Enough already with “use your words.”
You’ve said it. I’ve said it. Even good preschool teachers say it. We all need to stop.
I know it’s well-intentioned: Better to say something than hit something. It overlooks something crucial, though. When young children don’t use their words, it’s not because they don’t want to but because they can’t. We tell them to “use their words” when they’re frustrated and emotional — not the best time to search their inner toddler dictionary for le mot juste.
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Imagine you were learning a brand new language. You have about 200 words down pat. Then, your classmate snatches your sandwich right out of your hands. You struggle for the right response. Just as you’re about to grab your sandwich back (and maybe smack the thief), your favorite teacher yells: “Use your words!”
Maybe it would help if, instead, your teachers gave you the exact words to say, in their simplest form. They’re your teachers. They’ve been speaking this language for years. They can give those words to you as effortlessly as they can say, “Use your words.”
The next time your child is so perplexed that she gives up on verbal communication, ask yourself instead: “What words does this child need?” Go ahead and provide the exact words in their simplest form. Say it in the tone you want your child to mimic. If you have a toddler, be prepared to do this all day long. Interpret their behavior and provide the exact missing language in its most basic form. All day long. You’re welcome. Believe it or not, if you put in the time now, it gets easier.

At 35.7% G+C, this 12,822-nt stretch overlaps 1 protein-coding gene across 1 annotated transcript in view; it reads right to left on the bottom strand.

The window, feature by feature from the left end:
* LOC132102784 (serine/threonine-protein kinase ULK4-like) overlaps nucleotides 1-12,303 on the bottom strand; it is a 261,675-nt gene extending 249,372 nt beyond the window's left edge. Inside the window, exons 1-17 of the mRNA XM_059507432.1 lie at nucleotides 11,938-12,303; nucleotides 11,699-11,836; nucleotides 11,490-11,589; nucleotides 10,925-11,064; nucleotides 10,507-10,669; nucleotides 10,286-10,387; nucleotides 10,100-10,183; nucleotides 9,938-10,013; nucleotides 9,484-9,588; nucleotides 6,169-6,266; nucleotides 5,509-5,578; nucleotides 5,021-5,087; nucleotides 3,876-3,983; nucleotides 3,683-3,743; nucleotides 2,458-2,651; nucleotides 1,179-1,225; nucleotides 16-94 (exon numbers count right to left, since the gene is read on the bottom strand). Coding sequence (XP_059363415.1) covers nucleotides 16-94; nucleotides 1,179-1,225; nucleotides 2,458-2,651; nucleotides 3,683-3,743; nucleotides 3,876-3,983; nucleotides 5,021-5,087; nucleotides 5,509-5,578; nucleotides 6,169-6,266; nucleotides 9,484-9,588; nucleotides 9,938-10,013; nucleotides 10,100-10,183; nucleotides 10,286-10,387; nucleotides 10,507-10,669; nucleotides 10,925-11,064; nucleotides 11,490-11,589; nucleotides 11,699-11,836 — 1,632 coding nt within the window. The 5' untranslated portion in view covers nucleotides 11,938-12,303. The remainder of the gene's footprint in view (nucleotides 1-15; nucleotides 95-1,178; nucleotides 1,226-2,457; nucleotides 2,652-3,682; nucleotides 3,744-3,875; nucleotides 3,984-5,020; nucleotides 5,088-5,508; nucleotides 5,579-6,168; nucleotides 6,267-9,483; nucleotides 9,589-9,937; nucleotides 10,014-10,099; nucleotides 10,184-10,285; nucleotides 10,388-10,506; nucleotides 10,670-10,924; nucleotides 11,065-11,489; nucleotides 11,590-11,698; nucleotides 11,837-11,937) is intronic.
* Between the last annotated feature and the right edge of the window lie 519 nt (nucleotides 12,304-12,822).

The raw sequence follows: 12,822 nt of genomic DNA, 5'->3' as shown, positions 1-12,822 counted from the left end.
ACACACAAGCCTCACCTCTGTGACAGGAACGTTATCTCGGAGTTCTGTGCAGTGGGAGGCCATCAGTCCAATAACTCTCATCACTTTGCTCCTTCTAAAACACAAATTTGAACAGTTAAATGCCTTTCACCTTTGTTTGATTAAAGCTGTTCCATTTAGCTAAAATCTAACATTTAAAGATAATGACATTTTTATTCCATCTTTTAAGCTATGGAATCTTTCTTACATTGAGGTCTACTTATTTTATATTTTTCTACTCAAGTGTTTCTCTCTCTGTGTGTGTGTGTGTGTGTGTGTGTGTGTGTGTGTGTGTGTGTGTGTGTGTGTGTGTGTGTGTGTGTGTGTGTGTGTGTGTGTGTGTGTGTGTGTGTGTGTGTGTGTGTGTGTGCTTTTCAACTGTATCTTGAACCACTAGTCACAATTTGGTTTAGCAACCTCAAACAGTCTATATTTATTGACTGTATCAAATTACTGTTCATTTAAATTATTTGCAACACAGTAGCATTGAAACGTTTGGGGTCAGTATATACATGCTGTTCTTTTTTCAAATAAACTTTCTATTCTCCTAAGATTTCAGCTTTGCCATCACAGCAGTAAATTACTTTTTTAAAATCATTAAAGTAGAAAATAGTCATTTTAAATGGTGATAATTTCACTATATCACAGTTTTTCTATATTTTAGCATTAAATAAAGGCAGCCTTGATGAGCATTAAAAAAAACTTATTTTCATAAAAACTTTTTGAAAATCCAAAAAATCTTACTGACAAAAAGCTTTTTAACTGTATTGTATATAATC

The single best way to encourage our children to express themselves is not screaming “Use your words!” It’s to listen. Listen like you care, but also listen for moments when they need your help to express themselves. In my younger preschool classroom (with 2- and 3-year-olds), it’s all we do: interpret behavior and help our students articulate their wants, needs, and ideas. You have to be on your toes with the little guys, ready to remind them how to express themselves appropriately at every turn. As children get older, you can shift from providing them with the specific words to asking them what they can say to fix things.
We all want our children to use their words. They’ll need your help to get there, though — so until that time comes, let them borrow yours.
Tom Limbert is a preschool director, parent educator, and author. His latest book, Most Valuable Dad: Inspiring Words on Fatherhood from Sports Superstars (Chronicle Books), includes a foreword by Dell Curry and reflections on fatherhood from the likes of Lebron James, Natalie Coughlin, and Tom Brady. Learn more about Tom at parentcoachtom.com.
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